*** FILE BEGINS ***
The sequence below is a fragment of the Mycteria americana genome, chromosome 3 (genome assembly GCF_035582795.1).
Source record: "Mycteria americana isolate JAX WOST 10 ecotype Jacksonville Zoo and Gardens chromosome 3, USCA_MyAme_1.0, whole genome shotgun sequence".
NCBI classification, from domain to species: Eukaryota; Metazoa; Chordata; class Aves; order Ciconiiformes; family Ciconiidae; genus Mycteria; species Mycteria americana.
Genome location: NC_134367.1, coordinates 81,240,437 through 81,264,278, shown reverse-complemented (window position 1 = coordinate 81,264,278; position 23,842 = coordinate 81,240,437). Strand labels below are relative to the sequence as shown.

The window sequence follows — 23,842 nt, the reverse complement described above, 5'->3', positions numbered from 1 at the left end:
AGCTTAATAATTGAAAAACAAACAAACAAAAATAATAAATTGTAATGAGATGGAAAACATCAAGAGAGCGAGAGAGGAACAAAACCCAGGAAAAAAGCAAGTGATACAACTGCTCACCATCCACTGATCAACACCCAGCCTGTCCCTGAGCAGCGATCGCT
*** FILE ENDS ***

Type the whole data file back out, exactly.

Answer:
The sequence below is a fragment of the Mycteria americana genome, chromosome 3 (genome assembly GCF_035582795.1).
Source record: "Mycteria americana isolate JAX WOST 10 ecotype Jacksonville Zoo and Gardens chromosome 3, USCA_MyAme_1.0, whole genome shotgun sequence".
NCBI classification, from domain to species: Eukaryota; Metazoa; Chordata; class Aves; order Ciconiiformes; family Ciconiidae; genus Mycteria; species Mycteria americana.
Genome location: NC_134367.1, coordinates 81,240,437 through 81,264,278, shown reverse-complemented (window position 1 = coordinate 81,264,278; position 23,842 = coordinate 81,240,437). Strand labels below are relative to the sequence as shown.

The window sequence follows — 23,842 nt, the reverse complement described above, 5'->3', positions numbered from 1 at the left end:
AGCTTAATAATTGAAAAACAAACAAACAAAAATAATAAATTGTAATGAGATGGAAAACATCAAGAGAGCGAGAGAGGAACAAAACCCAGGAAAAAAGCAAGTGATACAACTGCTCACCATCCACTGATCAACACCCAGCCTGTCCCTGAGCAGCGATCGCT